Wednesday, July 4, 2012

NHS & Banks: LIBOR & PFI!

Diamond questioned by MPs on Barclays Libor scandal: live

Barclays chief Bob Diamond tells MPs was unaware that the bank of falsely lowering its Libor submission until this month as chairman Andrew Tyrie says his memo reads like it was a 'nod and wink' to rig the rate.

16.30 Diamond: "I accept responsibility and responsibility for the changes made. I take the full results of investigation as being on my watch."

16.27 [TSC: You seem to have seen nothing, heard nothing, know nothing. You're in charge and you're not even asking questions internally and people who are acting criminally are not coming to you. You must be grossly incompetent if you were not complicit].

Diamond: "Behaviour was wrong. It's hard to give another answer."

• Barclays raised Libor fears but FSA 'did not act'• TSC: 'Either you were incompetent or complicit'

It reminds me of Mercedes A-Class when it first came out:

Jeremy Clarkson

“Contrary to what many may think, we road testers do get swayed by the opinions of colleagues and I found myself in a quandary. Here was a car from one of the world's most ruthlessly efficient manufacturers, a car that my colleagues liked very much.

It takes a very special kind of bombastic arrogance to be that little boy in The Emperor's New Clothes - to stand up and say: "Actually, its handling is appalling."

But thank God I did, because just a week later, a Swedish magazine found to its cost that while performing what's become known as the ‘Elk Test', the A-class rolled over and put its occupants in hospital. A German mag then repeated the procedure and subsequent examination of the film showed that what we had here was A-class One Disaster.”

Nowadays, it seems that the Emperor does not even listen when he is told.

Clarkson said of the A Class Elk problem: it worries me that Mercedes, if they did not know about the problem they should not be in the business of making cars. And if they did know: it is very worrying!

In our NHS, something similar was happening:
Allyson Pollock:
How PFI is crippling the NHS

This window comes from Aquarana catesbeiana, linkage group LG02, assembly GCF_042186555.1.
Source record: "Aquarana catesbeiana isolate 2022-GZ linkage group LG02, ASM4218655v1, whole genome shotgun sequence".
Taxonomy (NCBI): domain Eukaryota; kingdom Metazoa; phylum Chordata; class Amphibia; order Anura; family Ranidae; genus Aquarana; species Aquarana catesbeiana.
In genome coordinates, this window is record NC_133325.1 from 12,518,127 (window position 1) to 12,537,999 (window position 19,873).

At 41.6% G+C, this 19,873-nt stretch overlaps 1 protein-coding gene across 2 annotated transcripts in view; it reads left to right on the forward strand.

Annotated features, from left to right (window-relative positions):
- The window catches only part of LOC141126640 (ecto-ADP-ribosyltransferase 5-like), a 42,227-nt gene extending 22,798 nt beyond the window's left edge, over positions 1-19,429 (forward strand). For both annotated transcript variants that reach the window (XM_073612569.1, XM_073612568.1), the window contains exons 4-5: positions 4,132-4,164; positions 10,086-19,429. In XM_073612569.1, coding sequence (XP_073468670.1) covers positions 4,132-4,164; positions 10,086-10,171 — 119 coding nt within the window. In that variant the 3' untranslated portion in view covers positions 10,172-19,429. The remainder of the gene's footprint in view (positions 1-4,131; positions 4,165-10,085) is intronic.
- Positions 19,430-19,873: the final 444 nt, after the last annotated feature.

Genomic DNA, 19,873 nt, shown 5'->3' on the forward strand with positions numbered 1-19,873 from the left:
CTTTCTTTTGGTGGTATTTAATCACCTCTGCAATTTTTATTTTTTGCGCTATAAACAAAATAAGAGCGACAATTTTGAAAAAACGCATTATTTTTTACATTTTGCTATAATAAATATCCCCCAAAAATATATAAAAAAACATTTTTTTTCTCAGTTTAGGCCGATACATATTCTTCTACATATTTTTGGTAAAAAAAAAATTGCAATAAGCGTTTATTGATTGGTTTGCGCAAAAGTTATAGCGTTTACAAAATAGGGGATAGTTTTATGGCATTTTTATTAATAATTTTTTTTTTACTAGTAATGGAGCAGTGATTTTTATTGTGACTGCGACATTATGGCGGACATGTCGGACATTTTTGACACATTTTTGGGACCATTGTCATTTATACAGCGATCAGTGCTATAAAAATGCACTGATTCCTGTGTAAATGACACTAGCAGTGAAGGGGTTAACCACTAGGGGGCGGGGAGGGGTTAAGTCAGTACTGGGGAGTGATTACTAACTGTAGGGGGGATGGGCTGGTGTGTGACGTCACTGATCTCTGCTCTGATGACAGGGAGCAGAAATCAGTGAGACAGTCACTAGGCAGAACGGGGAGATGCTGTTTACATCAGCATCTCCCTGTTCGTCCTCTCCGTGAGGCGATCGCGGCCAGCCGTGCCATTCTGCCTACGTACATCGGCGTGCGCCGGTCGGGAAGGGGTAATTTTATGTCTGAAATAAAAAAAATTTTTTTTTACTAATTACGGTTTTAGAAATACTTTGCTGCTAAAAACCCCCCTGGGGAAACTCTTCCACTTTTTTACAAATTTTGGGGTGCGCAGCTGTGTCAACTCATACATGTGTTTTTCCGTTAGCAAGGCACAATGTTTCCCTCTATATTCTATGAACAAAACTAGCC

Last year the NHS underspent its budget by £900m, returning much of it to the Treasury. This raises serious questions about stewardship of public funds, at a time when hospitals with PFI-associated deficits, such as Hinchingbrooke, have been franchised out to companies such as Circle, and other PFI hospitals in south London and elsewhere are under "special measures". Before 1990 any hospital overspending would have been managed without recourse to closure, and failing hospitals were unheard of.

Failure is a product of successive governments' policies since 1990: Kenneth Clarke's introduction of capital charges and trusts, New Labour's PFI policy, foundation trusts and payment by results, and now Lansley's new funding regime and policies.

Since the policy was launched in 1992, report after report over almost two decades has shown how each wave of PFI has been associated with trust mergers, leading to 30% reductions in beds; staff lay-offs; and closures of hospitals, accident and emergency departments and an untold number of community services – all because of lack of affordability. PFI, once trumpeted as the largest hospital-building programme, was in fact the largest NHS hospital and bed closure programme.

 As with the A-Class, did they know?

Allyson Pollock again:

The debt is toxic.

However, the government will not allow hospitals to default on the debt (it would threaten all the other PFI schemes and result in the banks taking legal action). Moreover, PFI is a Treasury policy for the whole of the public sector and it is a policy that the Treasury is exporting abroad. The Treasury and health department signed off all the PFI deals in the full knowledge that affordability had been an issue from the very beginning. The Treasury stuck to the line that there was no alternative.

This is what the public needs to know and is not being told.

First, the high costs of PFI debt charges means that the NHS can only operate anything from a third to half as many services and staff as it would have done had the scheme been funded through conventional procurement. In other words, for every PFI hospital up and running, equity investors and bankers are charging as if for two. Edward Leigh, the chair of a Treasury committee report into PFI, called investor returns the unacceptable face of capitalism.

Second, we can still afford to pay for universal healthcare – but only if we stop using NHS funds to prop up banks and equity investors.

Third, it is PFI deficits that are driving service closures, not patient demand or an ageing population. Service closures have nothing to do with service redesign.

Fourth, the government has now embarked on a new path, bringing in an Act that effectively abolishes the NHS, and which allows hospitals both to enter into more joint ventures with industry and to raise up to half their income from private patients. Two monsters are now unleashed – PFI and Lansley's Health and Social Care Act 2012.

COI: The Cockroach Catcher used to drive the first generation A Class after they sorted out the Elf problem.

An amazing car, can take a double mattress and four chairs from IKEA. What Mercedes did not know was that if they kept to the original shape, it would have been the Mini of Germany: a modern cult car.

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